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The bestselling novel that follows a rare manuscript through centuries of exile and war, from the author of The Secret Chord and of March, winner of the Pulitzer Prize. Inspired by a true story, People of the Book is a novel of sweeping historical grandeur and intimate emotional intensity by an acclaimed and beloved author. Called "a tour de force"by the San Francisco Chronicle, this ambitious, electrifying work traces the harrowing journey of the famed Sarajevo Haggadah, a beautifully illuminated Hebrew manuscript created in fifteenth-century Spain. When it falls to Hanna Heath, an Australian rare-book expert, to conserve this priceless work, the series of tiny artifacts she discovers in its ancient binding-an insect wing fragment, wine stains, salt crystals, a white hair-only begin to unlock its deep mysteries and unexpectedly plunges Hanna into the intrigues of fine art forgers and ultra-nationalist fanatics.
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About the Author

Geraldine Brooks is the author of four novels, the Pulitzer Prize-winning March and the international bestsellers Caleb's Crossing, People of the Book, and Year of Wonders. She has also written the acclaimed nonfiction works Nine Parts of Desire and Foreign Correspondence. Her most recent novel, Caleb's Crossing, was the winner of the New England Book Award for Fiction and the Christianity Today Book Award, and was a finalist for the Langum Prize in American Historical Fiction. Born and raised in Australia, she lives on Martha's Vineyard with her husband, the author Tony Horwitz.

Reviews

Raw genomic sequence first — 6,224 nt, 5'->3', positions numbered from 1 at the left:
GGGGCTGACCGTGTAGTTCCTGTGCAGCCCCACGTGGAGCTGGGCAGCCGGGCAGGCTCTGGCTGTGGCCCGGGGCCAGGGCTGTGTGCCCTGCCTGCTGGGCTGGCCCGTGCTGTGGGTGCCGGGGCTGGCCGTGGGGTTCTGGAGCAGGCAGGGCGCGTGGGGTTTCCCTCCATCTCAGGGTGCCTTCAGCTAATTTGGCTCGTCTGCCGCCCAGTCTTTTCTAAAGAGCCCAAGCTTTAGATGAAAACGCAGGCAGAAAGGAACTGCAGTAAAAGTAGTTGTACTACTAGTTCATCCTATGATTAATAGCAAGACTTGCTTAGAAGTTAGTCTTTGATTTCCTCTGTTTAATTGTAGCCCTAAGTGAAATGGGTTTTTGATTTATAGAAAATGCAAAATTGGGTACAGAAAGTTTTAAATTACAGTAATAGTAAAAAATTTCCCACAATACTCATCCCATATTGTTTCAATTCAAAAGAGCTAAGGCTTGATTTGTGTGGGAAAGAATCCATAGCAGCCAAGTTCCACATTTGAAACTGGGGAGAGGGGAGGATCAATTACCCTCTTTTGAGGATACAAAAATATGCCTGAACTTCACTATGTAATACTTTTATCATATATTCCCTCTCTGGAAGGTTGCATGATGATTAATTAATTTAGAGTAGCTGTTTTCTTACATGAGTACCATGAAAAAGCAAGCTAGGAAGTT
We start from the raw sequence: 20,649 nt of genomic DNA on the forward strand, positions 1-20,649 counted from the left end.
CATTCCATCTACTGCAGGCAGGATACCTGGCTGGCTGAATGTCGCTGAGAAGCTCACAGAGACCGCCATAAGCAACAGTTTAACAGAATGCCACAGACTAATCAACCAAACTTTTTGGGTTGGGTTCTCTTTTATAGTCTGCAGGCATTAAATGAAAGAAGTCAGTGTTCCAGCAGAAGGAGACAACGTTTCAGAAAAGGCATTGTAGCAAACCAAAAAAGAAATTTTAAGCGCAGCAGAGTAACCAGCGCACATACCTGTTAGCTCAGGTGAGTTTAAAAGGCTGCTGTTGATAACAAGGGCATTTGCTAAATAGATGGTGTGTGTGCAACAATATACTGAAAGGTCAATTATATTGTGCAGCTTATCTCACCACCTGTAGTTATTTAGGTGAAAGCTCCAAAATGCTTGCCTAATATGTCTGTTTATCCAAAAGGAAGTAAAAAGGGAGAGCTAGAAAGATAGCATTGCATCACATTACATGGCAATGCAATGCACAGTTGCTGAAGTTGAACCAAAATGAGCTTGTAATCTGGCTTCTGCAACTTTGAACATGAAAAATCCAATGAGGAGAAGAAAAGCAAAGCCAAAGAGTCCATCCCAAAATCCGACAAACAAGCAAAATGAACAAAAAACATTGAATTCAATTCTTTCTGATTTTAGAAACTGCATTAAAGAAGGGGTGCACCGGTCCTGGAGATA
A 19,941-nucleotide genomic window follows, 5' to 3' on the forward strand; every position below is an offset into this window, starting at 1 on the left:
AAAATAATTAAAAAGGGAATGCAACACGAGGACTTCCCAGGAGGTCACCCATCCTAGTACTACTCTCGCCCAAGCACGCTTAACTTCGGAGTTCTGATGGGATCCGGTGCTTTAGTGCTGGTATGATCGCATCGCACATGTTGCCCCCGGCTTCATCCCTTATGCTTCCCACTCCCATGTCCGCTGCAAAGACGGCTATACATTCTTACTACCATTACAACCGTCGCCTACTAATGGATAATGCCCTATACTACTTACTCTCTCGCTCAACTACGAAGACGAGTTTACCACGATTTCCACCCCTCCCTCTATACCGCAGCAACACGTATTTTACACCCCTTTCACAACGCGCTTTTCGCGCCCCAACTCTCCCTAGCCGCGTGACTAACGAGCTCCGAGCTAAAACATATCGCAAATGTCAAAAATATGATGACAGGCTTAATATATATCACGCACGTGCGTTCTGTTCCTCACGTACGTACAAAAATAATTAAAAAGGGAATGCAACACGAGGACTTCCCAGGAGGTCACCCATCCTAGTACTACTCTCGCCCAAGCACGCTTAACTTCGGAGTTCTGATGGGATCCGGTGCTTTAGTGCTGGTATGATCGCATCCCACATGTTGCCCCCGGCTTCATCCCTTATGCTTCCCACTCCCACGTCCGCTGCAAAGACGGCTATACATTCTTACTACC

Praise for People of the Book: "There's romance between Brooks and the world, and her writing is as full of heart and curiosity as it is intelligence and judgement."--The Boston Globe "Intelligent, thoughtful, gracefully written and orginal. . .Brooks tells a believable and engaging story."--The Washington Post "Intense, gripping. . . People of the Book, like her Pulitzer Prize-winning previous novel March, is a tour de force that delivers a reverberating lesson gleaned from history. . . . It's a brilliant, innately suspenseful structure, and one that allows Brooks to show off her remarkable aptitude for assimilating research and conveying a wide range of settings. Also on full display is her keen sense of dramatic pacing."--San Francisco Chronicle "[A] marvelously intertwined narrative, with one strand tied to the contemporary world and the other leading us back into European history, into wars and inquisitions and family tragedies, all of this making up avidly narrated, powerfully emotional quest."--The Dallas Morning News "Richly imagined and at times almost unbearably exciting. . . . An ambitious book, a pleasure to read, and wholly successful in its attempt to give a sense of how miraculous, unlikely and ultimately binding the history of objects can be."--Star Tribune (Minneapolis) Praise for People of the Book: -There's romance between Brooks and the world, and her writing is as full of heart and curiosity as it is intelligence and judgement.---The Boston Globe -Intelligent, thoughtful, gracefully written and orginal. . .Brooks tells a believable and engaging story.---The Washington Post -Intense, gripping. . . People of the Book, like her Pulitzer Prize-winning previous novel March, is a tour de force that delivers a reverberating lesson gleaned from history. . . . It's a brilliant, innately suspenseful structure, and one that allows Brooks to show off her remarkable aptitude for assimilating research and conveying a wide range of settings. Also on full display is her keen sense of dramatic pacing.---San Francisco Chronicle -[A] marvelously intertwined narrative, with one strand tied to the contemporary world and the other leading us back into European history, into wars and inquisitions and family tragedies, all of this making up avidly narrated, powerfully emotional quest.---The Dallas Morning News -Richly imagined and at times almost unbearably exciting. . . . An ambitious book, a pleasure to read, and wholly successful in its attempt to give a sense of how miraculous, unlikely and ultimately binding the history of objects can be.---Star Tribune (Minneapolis) "Less flash and more substance than The Da Vinci Code . . . The stories of the Sarajevo Haggadah, both factual and fictional, are stirring testaments to the people of many faiths who risked all to save this priceless work." - USA Today "As full of heart and curiosity as it is intelligence and judgment."-The Boston Globe "Intelligent, thoughtful, gracefully written and original." -Jonathan Yardley, The Washington Post "Erudite but suspenseful . . . one of the most popular and successful works of fiction in the New Year."-Alan Cheuse, NPR / "All Things Considered" "Less flash and more substance than "The Da Vinci Code" . . . The stories of the Sarajevo Haggadah, both factual and fictional, are stirring testaments to the people of many faiths who risked all to save this priceless work." - "USA Today" "As full of heart and curiosity as it is intelligence and judgment."-"The Boston Globe" "Intelligent, thoughtful, gracefully written and original." -Jonathan Yardley, "The Washington Post" "Erudite but suspenseful . . . one of the most popular and successful works of fiction in the New Year."-Alan Cheuse, NPR / "All Things Considered" aLess flash and more substance than "The Da Vinci Code" . . . The stories of the Sarajevo Haggadah, both factual and fictional, are stirring testaments to the people of many faiths who risked all to save this priceless work.a a "USA Today" aAs full of heart and curiosity as it is intelligence and judgment.aa"The Boston Globe" aIntelligent, thoughtful, gracefully written and original.a aJonathan Yardley, "The Washington Post" aErudite but suspenseful . . . one of the most popular and successful works of fiction in the New Year.aaAlan Cheuse, NPR / aAll Things Considereda